Guillain-Barre Syndrome is often severe and is usually associated with ascending paralysis with weakness in the legs that spreads to the arms and face along with complete loss of tendon reflexes. Most people recover, but the condition can be fatal.
In addition, severe allergic reactions are not more common than expected with the H1N1 vaccine, Schuchat said.
Despite this reassuring news, in Canada a batch of 172,000 doses of the H1N1 swine flu vaccine was recalled by maker GlaxoSmithKline earlier this week after use was associated with severe allergic reactions, the Associated Press reported.
In other swine flu news, China is reporting eight cases of mutated virus, and last week the World Health Organization was investigating samples of variant swine flu tied to two deaths in Norway.
However, "Shu Yuelong, director of the Chinese National Influenza Center, told the official Xinhua News Agency that the mutated swine flu virus found in China has shown an 'isolated' spread in the mainland, is not resistant to drugs and can be prevented by vaccines," the AP reported. The report did not mention if the new variants had been linked to any deaths, the AP added.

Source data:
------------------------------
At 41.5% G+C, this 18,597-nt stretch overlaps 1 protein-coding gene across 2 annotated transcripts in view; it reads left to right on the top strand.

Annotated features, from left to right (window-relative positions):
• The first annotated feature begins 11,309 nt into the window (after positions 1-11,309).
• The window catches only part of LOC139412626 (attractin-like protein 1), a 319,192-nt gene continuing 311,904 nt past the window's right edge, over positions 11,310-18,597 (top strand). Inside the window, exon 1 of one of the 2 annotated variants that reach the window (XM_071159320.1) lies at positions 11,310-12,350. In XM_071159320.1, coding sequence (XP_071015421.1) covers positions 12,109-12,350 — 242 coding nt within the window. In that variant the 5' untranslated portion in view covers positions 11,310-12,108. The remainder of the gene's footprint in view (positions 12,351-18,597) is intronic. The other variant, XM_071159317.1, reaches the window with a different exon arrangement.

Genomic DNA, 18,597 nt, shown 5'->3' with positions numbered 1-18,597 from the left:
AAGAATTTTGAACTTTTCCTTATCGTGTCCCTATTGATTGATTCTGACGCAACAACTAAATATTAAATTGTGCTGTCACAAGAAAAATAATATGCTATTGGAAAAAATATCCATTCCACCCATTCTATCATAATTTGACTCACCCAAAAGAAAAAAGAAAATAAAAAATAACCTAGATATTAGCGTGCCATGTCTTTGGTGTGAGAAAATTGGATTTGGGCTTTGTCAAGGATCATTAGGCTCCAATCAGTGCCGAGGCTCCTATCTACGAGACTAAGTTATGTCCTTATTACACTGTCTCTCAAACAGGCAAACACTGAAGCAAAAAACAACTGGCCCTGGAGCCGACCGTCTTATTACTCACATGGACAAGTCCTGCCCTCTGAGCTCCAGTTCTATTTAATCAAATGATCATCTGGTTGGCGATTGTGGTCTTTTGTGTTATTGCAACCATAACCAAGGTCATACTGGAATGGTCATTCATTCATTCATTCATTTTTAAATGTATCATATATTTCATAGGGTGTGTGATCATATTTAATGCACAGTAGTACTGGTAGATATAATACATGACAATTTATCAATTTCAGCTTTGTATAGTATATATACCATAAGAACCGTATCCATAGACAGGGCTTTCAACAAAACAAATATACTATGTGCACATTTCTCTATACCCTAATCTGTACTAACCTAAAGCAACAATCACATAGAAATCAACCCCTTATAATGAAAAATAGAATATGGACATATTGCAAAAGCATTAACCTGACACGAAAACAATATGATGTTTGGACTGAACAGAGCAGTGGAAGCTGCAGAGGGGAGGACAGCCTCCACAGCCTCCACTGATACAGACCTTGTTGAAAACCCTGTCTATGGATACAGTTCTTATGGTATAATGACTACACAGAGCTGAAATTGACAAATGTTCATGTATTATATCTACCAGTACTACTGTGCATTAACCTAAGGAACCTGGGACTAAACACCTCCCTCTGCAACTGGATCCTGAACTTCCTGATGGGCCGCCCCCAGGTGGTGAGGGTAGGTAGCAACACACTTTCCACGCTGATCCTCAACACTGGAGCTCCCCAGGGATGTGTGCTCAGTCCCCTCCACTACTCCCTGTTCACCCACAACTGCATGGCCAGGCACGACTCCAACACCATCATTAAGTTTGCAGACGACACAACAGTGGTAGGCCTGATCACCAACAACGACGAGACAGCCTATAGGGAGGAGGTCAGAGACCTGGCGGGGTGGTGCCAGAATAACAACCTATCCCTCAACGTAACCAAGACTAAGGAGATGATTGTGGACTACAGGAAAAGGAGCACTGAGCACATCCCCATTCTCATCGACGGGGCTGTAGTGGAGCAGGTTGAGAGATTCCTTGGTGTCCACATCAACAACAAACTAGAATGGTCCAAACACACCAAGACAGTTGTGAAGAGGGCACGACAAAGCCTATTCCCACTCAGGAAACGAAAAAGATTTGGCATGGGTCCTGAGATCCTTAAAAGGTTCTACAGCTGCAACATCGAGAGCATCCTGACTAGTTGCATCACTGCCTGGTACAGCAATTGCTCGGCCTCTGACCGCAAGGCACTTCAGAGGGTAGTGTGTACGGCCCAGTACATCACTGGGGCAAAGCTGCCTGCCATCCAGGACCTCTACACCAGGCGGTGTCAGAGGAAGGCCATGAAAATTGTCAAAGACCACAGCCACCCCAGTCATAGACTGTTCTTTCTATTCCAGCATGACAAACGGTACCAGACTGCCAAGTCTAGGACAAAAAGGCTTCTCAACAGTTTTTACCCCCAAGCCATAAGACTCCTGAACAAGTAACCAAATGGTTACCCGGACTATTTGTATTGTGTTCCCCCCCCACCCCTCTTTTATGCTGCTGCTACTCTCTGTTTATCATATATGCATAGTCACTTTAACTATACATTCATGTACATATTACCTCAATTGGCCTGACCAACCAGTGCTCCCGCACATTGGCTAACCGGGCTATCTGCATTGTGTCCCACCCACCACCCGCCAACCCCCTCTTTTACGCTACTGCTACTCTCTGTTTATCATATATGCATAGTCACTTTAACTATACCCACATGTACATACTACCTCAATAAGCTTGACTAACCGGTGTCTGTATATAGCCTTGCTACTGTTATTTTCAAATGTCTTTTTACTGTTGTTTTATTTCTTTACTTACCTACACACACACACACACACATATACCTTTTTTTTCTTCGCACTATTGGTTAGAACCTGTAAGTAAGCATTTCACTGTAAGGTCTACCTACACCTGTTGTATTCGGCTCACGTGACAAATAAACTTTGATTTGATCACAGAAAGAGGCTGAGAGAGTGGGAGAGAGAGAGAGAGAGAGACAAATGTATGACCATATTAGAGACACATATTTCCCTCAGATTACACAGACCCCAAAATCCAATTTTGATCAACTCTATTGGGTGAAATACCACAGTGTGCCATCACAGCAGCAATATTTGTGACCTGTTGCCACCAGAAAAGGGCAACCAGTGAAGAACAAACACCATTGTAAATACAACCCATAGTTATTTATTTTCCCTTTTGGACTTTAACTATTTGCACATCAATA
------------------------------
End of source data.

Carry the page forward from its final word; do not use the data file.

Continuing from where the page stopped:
On Monday, tests conducted by the CDC revealed that four patients at Duke University Medical Center in Durham, N.C., had contracted strains of H1N1 flu resistant to the antiviral medication Tamiflu. All of the patients became very ill and have multiple, underlying medical problems, according to a Duke news release. The emergence of H1N1 strains resistant to antivirals such as Tamiflu or Relenza has been of particular concern to health experts.
With so many Americans traveling for the Thanksgiving holiday, the CDC cautioned that swine flu could accompany you on your journey, especially as you pass thorough train stations and airports. To decrease the risk of getting or spreading the flu, the agency advises not traveling if you are ill, washing your hands often and covering your cough.
For more on H1N1 swine flu, visit the U.S. Health and Human Services Administration.
SOURCES: Nov. 25, 2009, teleconference with Anne Schuchat, M.D., director, National Center for Immunization and Respiratory Diseases, U.S. Centers for Disease Control and Prevention; Associated Press, Nov. 20, 2009, news release, Duke University Medical Center